Sam Schoenmakers gave an update on the latest developments in understanding the endometrial microbiome in a talk described by SIG Endometriosis & Endometrium co-ordinator Andrea Romano as ‘provocative and very critical’. Endometrial dysbiosis is associated with pregnancy loss and implantation failure, and Schoenmakers said the role of the microbiome remains a promising field but one with many pitfalls and limitations. One study, from the group of Carlos Simon in Valencia, has found that, while the existence of a stable endometrial microbial environment is associated with the acquisition of endometrial receptivity, pathological modification of this profile is associated with poor reproductive outcomes.(5) The message from Schoenmakers is that contamination of samples and other biases must be overcome, that current focus should be on the role of microbes and development of clinical applications, and that attention should be paid to how to manipulate the microbiome.

In his presentation on cell-signalling, Douglas Gibson said a tight balance was crucial between pro and anti-inflammatory cytokines and chemokines in controlling the menstrual cycle. However, pinning down biomarkers in this area is difficult because they may differ in each menstrual cycle and in every woman. Gibson, from the University of Edinburgh’s Centre for Inflammation Research, showed that mouse modelling has increased understanding of immune cell phenotype and function. Study findings, he said, include immune dysregulation in the peritoneal cavity and in endometrial tissues as factors in the pathogenesis of endometriosis, and that profiling of peritoneal fluid provides insight into inflammatory changes associated with the disease’s diagnosis, stage and symptoms. He added that future therapeutic targets could be identified through greater understanding of the association between peritoneal macrophages and pelvic pain.

Indeed, pain is a primary feature for many women with endometriosis, and Jacek Malejczyk from the Medical University of Warsaw said this was linked with neuroangiogenesis but original studies are still needed to understand the precise mechanism. In endometriosis, vascular endothelial growth factor (VEGF) has been associated with ghrelin, and a study by Malejczyk and colleagues has shown increased VEGF and ghrelin expression in the endometrium of women with recurrent miscarriage, but the role of VEGF in the progression of endometriosis and recurrent miscarriage is unknown.(6)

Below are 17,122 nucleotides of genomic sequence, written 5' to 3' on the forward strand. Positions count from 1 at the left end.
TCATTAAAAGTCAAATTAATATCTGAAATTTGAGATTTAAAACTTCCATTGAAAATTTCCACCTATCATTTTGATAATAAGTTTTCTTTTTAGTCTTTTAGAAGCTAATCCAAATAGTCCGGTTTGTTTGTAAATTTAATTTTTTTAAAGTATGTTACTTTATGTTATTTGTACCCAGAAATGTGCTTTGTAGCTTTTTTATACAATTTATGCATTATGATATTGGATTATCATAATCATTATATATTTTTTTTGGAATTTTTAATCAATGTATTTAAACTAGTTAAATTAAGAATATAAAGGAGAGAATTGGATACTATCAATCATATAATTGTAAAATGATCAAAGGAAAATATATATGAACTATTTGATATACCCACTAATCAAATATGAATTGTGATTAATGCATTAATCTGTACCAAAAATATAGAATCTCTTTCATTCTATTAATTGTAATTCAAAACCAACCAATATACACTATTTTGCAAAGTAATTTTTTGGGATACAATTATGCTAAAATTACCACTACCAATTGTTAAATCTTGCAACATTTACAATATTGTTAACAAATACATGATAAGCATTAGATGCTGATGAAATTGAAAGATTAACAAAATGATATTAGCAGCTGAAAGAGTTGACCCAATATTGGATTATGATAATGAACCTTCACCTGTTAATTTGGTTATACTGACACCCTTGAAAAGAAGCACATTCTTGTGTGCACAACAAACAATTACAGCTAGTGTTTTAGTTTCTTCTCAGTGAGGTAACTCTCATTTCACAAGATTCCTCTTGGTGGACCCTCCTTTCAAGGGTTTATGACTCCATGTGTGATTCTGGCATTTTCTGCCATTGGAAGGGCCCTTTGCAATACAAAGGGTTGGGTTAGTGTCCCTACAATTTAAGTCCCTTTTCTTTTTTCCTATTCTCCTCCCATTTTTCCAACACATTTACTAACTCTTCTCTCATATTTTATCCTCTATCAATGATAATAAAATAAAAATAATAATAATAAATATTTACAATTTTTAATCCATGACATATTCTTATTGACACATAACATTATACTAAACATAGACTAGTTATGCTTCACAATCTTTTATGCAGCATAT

In words used by Carlos Simon, the endometrium remains an ‘enigmatic’ organ that needs to be understood better. With this in mind, Andrea Romano closed the Campus by urging the 180 participants to use the resources available such as HUTER to test hypotheses to ensure that ‘we don’t have to reinvent the wheel every time’.

1. See
2. Yamaguchi M, Yoshihara K, Suda K, et al. Three-dimensional understanding of the morphological complexity of the human uterine endometrium. iScience 2021;
3. Meresman G, Gotte M, Laschke M. Plants as source of new therapies for endometriosis: a review of preclinical and clinical studies. Human Reprod Update 2021; 27; 367–392. doi:10.1093/humupd/dmaa039
4. Hogg C, Panir K, Dhami P, et al. Macrophages inhibit and enhance endometriosis depending on their origin. Proc Natl Acad Sci 2021; e2013776118. doi:10.1073/pnas.2013776118.
5. Moreno I, Codoner F, Vilella F, et al. Evidence that the endometrial microbiota has an effect on implantation success or failure. AJOG 2016; 215: 684-703.
6. Zwierzchowska A, Iwan A, Hyc A, et al. Recurrent miscarriage is associated with increased ghrelin mRNA expression in the endometrium - a case-control study. Reprod Biol 2018; 18: 12-17. doi:10.1016/j.repbio.2017.11.003